North Strabane official subject of ethics investigation
North Strabane Parks and Recreation director has held position since 2011
Greg Sulc, North Strabane Township Parks and Recreation director, talks about the refurbished municipal park in this 2012 photo.
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The state Ethics Commission is investigating North Strabane Parks and Recreation Director Greg Sulc over his 2011 appointment to that position immediately after resigning as a township supervisor.
The investigation, which began in late 2011, revolves around how Sulc was selected to become the township’s new parks director and whether his previous position as chairman of the board of supervisors influenced the decision.
Sulc was one of three finalists for the job when the board voted 3-1 in September 2011 to appoint him to the position and pay him a $60,000 salary. Sulc resigned from his seat on the board moments before the vote. The decision sparked outrage from some residents who felt the appointment was politically motivated.
Sulc did not return a phone call seeking comment on the investigation, but his attorney, Charles Kurowski, said the township official did “absolutely” nothing wrong.
“He had to abstain, and he did so rightfully and voluntary, so there was no appearance of impropriety,” Kurowski said.
The Ethics Commission held hearings at its Pittsburgh office Monday and Tuesday to hear testimony from current and former township officials about the situation. Sulc and his attorney asked for the normally secretive proceedings to be open to the public.
In addition to Sulc’s testimony, former township solicitor Pat Smider, township Manager Frank Siffrinn, Supervisor Robert Balogh, former supervisor Bill Brooks and three of the candidates for the director position also testified during the two-day hearing. Brooks was the only supervisor to vote against Sulc’s appointment to the position.
Jim Jeffries, the township’s present solicitor, attended the hearing and denied North Strabane officials did anything wrong. Jeffries added he is “baffled” by the investigation.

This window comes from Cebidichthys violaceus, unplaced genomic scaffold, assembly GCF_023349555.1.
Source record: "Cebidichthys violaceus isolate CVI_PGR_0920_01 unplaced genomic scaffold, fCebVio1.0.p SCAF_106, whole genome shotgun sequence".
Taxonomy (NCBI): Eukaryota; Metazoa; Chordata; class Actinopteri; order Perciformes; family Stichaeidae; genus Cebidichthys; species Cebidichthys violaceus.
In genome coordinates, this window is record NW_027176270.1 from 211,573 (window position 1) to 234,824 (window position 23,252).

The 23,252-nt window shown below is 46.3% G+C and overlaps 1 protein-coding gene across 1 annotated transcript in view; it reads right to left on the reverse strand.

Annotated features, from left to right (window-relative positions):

“The township did nothing wrong to appoint Mr. Sulc. He went through the same process as the other candidates,” Jeffries said. “He was completely shielded and excluded like the other candidates. Once he announced he was interested in the position, we excluded him from anything to do with the parks position.”
With testimony finished, the Ethics Commission is awaiting briefings from both sides that will essentially serve as closing statements. Rob Caruso, executive director for the agency, said the commission will review the testimony and briefings before making a ruling on the case. That decision could come as early as April, although Caruso expects it most likely to made over the summer.
There is a 30-day “blackout” period in which the order is sealed, giving a defendant the opportunity to file a motion for reconsideration or appeal to Commonwealth Court.
He could not comment on specifics with the case, but said the hearing’s testimony would eventually be transcribed and released to the public.
It was not known who initiated the investigation or what fines Sulc might receive if found to have been in violation of state ethics laws. Sulc remains the parks and recreation director after the current township board of supervisors declined to vote on the position last month.
The three sitting supervisors have been deadlocked on a variety of appointments, including two vacancies on the board of supervisors. They will meet at 8 p.m. Friday with the vacancy board in hopes of breaking the tie.
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